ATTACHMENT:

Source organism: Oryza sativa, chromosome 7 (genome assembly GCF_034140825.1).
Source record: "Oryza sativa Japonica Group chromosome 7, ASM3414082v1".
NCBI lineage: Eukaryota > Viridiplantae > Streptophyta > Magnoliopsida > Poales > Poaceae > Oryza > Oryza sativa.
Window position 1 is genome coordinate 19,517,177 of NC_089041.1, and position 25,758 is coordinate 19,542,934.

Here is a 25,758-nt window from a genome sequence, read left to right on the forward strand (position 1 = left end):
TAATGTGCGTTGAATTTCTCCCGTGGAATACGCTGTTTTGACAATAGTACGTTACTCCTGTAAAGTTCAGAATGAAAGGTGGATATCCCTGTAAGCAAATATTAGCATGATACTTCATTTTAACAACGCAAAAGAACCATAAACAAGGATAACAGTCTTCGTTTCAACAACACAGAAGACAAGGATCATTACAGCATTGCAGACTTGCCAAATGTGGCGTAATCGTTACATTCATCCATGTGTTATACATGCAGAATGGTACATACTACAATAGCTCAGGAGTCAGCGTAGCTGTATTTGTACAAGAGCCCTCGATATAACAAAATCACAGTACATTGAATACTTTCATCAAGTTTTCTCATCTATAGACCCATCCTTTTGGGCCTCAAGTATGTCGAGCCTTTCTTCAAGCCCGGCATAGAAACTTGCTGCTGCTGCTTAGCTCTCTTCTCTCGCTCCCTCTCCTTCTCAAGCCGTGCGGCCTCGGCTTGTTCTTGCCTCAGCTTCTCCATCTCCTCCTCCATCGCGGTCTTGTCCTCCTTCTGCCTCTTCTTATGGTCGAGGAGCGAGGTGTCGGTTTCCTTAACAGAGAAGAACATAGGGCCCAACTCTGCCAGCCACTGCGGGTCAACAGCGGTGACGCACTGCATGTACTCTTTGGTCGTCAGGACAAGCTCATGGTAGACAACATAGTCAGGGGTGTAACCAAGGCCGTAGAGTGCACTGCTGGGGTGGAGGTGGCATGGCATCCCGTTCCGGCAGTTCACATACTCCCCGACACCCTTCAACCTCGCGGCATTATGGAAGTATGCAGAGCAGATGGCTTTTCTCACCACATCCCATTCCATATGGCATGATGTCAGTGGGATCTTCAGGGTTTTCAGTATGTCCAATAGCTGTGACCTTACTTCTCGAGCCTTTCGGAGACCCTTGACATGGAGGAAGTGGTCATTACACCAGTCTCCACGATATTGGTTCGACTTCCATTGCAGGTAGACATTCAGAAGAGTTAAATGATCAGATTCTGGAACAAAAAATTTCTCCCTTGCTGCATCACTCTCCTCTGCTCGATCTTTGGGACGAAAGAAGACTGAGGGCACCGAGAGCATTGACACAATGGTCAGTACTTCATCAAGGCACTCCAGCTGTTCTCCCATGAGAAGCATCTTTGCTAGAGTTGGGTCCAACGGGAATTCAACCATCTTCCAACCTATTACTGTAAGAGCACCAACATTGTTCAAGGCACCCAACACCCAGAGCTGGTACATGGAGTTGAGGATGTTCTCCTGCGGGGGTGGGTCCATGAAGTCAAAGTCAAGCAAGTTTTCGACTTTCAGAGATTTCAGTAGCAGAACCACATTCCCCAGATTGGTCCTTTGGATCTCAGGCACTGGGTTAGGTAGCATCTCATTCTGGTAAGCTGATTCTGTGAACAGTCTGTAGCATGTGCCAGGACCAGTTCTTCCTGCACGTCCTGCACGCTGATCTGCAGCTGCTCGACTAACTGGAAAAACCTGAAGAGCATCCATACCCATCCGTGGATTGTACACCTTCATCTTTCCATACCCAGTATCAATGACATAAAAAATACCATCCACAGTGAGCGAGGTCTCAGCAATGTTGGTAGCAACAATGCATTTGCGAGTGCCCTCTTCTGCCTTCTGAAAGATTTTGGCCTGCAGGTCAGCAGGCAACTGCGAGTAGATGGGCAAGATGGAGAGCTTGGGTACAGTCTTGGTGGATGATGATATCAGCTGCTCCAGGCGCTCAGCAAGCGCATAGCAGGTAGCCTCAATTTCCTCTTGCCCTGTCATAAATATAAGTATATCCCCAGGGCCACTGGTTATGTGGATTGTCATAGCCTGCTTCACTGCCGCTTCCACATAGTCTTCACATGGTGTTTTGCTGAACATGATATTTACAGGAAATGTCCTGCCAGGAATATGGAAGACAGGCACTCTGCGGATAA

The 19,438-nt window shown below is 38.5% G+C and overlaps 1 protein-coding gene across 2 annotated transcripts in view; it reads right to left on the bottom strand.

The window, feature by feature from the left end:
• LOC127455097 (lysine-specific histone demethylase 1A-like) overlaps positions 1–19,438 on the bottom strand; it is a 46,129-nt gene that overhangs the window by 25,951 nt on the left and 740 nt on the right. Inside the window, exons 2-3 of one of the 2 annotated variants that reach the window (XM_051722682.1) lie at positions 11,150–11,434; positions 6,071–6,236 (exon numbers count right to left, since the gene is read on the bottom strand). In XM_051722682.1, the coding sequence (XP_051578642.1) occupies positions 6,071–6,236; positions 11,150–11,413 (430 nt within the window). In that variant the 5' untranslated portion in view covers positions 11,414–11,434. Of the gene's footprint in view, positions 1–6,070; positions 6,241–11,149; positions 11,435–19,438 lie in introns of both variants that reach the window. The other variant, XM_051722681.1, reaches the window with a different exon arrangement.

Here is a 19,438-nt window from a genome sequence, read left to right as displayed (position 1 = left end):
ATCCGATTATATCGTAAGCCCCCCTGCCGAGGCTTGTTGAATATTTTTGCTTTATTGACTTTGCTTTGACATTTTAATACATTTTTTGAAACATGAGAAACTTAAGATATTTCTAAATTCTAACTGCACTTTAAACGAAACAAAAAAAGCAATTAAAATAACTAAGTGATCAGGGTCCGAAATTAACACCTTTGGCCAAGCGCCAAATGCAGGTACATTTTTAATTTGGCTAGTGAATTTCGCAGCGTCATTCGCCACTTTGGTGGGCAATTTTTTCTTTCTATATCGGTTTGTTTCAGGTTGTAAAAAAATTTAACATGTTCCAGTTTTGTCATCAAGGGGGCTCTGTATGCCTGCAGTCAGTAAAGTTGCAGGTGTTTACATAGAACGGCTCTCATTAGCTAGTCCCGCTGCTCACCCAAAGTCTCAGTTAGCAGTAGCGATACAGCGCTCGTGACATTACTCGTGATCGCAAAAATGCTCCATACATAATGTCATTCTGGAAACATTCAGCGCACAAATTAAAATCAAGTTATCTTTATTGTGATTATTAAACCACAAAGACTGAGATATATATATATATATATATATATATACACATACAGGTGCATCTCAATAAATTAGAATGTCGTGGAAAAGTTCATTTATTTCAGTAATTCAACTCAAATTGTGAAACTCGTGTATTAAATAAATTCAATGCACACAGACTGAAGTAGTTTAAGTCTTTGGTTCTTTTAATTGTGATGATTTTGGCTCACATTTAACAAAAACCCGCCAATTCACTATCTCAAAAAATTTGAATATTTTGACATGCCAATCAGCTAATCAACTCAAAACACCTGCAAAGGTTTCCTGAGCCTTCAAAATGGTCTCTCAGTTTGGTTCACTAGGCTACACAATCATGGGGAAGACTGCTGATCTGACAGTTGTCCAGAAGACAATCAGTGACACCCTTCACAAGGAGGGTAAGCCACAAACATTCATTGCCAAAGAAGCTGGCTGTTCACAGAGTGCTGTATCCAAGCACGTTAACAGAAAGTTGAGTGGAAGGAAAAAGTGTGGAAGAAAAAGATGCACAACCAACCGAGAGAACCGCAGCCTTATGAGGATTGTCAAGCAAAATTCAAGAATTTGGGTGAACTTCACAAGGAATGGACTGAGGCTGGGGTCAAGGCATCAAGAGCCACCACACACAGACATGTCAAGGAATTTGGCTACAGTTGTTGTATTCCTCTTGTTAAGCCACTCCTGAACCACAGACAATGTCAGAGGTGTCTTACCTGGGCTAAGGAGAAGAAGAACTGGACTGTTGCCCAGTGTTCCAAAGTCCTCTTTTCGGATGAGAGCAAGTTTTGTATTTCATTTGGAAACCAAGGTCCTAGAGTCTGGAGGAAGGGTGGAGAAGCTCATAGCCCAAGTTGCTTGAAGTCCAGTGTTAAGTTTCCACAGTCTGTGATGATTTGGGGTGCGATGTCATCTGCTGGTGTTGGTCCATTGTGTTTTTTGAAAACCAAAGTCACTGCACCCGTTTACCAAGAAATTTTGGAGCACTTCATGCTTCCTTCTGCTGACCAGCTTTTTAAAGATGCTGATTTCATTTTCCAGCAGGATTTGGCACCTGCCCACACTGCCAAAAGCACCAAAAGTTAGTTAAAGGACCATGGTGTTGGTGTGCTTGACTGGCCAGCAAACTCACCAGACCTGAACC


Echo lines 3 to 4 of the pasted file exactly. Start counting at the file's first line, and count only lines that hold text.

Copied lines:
NCBI lineage: Eukaryota > Viridiplantae > Streptophyta > Magnoliopsida > Poales > Poaceae > Oryza > Oryza sativa.
Window position 1 is genome coordinate 19,517,177 of NC_089041.1, and position 25,758 is coordinate 19,542,934.